TBY talks to Gordon Birrell, Regional President for Azerbaijan, Georgia, and Turkey at BP, on the historic operations in Azerbaijan, the country’s role as an energy hub, and the prospects at Shah Deniz.
THE BUSINESS YEAR: What are your top-three targets for 2013, and what is your strategy in order to achieve those?
GORDON BIRELL: My primary target is to continue to deliver our huge business here in a safe and reliable manner. As operator of Azerbaijan’s world-class oil and gas fields, we take pride in our safety and environmental record in the Caspian. For 20 years, we have been the country’s reliable partner in developing its huge oil and gas resources for the benefit of the people of Azerbaijan and our partners. We have built an excellent partnership with the people, the government, SOCAR, and other stakeholders. My task is to further develop our safe delivery and reliable partnership. Secondly, I will focus on our production targets. In 2012, our total production from the Azeri-Chirag-Gunashli (ACG) fields was 664,000 barrels per day, which is slightly lower than 33 million tons. Recently, we have thoroughly analyzed our plans for ACG production stabilization and decline management and identified opportunities to respond to the technical challenges presented by the field. We have worked closely with SOCAR to find ways to ensure improved production delivery from 2013 onwards. As a result, we plan to intensify work on new well delivery, focus on some other key production areas, and also complete the Chirag Oil Project activities onshore and offshore, which is scheduled for start up during 4Q2013. My third target would be to further progress the Shah Deniz 2 project by achieving the milestones scheduled for mid-2013—the selection of the European pipeline. This would be followed by the historic, final investment decision that will allow us to commence the execute phase of this giant gas development and export project.
What do the recent discoveries in the Shah Deniz block represent for the company, and is there any further offshore exploration planned for Azerbaijan?
Indeed, some years ago we announced a further major new gas-condensate discovery in the Shah Deniz field. As a result of our appraisal and exploration wells, we discovered a new high-pressure gas condensate reservoir in a deeper structure below the currently producing reservoir, which extends the field to the south. While we believe this exploration discovery represents a potentially significant find and is a tremendous success for the Shah Deniz partnership and for Azerbaijan, such a deep, high-pressure reservoir will require new technologies that are presently under development in the industry. Therefore our current focus is to develop Shah Deniz Stage 2 with plans to produce an additional 16 billion cubic meters per annum (bcma) of gas to supply regional and European markets. This project is well advanced and with the final investment decision planned for later in 2013, we aim to get the first gas to the markets in 2018. However, I strongly believe that Shah Deniz has a potential for a Stage 3 and even further developments.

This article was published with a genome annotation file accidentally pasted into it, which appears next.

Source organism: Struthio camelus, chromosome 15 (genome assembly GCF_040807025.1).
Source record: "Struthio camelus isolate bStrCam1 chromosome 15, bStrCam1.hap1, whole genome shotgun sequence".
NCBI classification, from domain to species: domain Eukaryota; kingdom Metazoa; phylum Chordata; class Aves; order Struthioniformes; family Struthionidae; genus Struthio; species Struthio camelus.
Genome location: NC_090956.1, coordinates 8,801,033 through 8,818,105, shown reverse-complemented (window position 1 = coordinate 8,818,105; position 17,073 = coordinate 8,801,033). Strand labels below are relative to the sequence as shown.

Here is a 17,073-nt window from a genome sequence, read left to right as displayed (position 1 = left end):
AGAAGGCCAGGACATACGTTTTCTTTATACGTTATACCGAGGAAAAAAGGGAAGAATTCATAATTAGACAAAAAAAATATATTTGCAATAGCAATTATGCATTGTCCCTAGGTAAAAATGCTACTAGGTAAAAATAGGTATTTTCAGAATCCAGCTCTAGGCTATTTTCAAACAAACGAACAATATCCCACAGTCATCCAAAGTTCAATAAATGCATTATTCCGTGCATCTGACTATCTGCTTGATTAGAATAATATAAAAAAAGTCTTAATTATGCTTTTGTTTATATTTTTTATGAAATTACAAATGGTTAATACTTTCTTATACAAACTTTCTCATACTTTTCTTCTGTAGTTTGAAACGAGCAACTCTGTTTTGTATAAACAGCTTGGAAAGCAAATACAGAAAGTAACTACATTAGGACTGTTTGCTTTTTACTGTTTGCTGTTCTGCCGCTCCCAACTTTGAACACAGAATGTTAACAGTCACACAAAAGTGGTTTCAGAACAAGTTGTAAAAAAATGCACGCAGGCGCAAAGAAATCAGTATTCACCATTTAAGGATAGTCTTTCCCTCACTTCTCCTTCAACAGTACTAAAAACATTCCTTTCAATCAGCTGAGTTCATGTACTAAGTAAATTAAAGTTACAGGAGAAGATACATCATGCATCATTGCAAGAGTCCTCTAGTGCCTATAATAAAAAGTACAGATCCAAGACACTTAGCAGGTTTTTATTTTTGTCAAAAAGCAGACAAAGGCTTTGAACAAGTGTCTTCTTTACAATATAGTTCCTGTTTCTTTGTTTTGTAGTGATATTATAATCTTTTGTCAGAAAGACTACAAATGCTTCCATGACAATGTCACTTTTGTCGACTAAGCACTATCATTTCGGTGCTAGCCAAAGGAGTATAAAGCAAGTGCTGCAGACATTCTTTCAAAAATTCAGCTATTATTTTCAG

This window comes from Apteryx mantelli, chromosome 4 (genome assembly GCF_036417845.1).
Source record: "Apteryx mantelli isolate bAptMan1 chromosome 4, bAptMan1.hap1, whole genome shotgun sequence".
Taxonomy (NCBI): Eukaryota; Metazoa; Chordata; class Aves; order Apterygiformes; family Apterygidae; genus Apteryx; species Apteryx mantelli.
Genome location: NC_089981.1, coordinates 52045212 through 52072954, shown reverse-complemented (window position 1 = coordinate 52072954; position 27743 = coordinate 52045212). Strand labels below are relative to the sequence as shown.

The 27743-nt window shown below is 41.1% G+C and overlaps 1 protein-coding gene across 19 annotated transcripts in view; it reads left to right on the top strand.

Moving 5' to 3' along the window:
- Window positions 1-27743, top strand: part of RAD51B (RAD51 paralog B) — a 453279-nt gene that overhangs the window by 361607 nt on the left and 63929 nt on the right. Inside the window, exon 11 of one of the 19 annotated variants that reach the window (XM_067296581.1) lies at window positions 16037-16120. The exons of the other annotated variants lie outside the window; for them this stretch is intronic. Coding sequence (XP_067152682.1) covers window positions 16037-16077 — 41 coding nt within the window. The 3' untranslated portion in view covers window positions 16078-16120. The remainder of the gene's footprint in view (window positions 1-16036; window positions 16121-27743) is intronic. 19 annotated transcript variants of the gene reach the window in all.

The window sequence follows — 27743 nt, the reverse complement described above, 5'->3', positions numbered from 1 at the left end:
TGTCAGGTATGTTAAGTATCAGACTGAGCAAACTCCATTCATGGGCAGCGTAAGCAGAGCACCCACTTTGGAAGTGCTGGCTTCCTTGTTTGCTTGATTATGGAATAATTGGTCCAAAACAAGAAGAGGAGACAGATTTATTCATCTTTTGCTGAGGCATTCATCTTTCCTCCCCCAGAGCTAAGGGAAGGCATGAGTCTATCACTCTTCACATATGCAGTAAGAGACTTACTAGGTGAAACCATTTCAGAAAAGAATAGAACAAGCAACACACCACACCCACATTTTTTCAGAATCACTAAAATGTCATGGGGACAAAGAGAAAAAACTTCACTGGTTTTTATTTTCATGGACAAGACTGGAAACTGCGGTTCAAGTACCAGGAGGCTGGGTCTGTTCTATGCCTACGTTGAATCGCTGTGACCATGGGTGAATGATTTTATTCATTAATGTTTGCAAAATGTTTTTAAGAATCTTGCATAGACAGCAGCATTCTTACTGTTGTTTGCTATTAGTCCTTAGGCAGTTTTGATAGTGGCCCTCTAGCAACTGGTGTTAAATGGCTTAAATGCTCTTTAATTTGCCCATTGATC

How would you evaluate Azerbaijan’s role as an energy hub in the future?
Azerbaijan clearly has a potential to rightly play an important role in the world’s energy supply market. It is already a regional energy hub with its 1.2 million barrels per day (bbl/d) capacity Baku-Tbilisi-Ceyhan pipeline, which in addition to ACG has always welcomed third-party volumes from across the Caspian. There are also two other pipelines—the Baku-Supsa pipeline delivering oil to the Black Sea, and the South Caucasus Pipeline supplying around 7 bcma of gas to Georgia and Turkey. We believe with the start up of Shah Deniz 2 when Azerbaijan’s gas enters European markets, Azerbaijan will become more visible and important as an oil and gas supplier. Stage 2, with its total planned capital investment of approximately $40 billion, is currently one of the largest projects anywhere in the world and definitely the largest in BP’s worldwide portfolio. We are very glad it will underpin Azerbaijan’s plans to establish itself as a major provider of gas to Europe.
How does BP help develop national staff?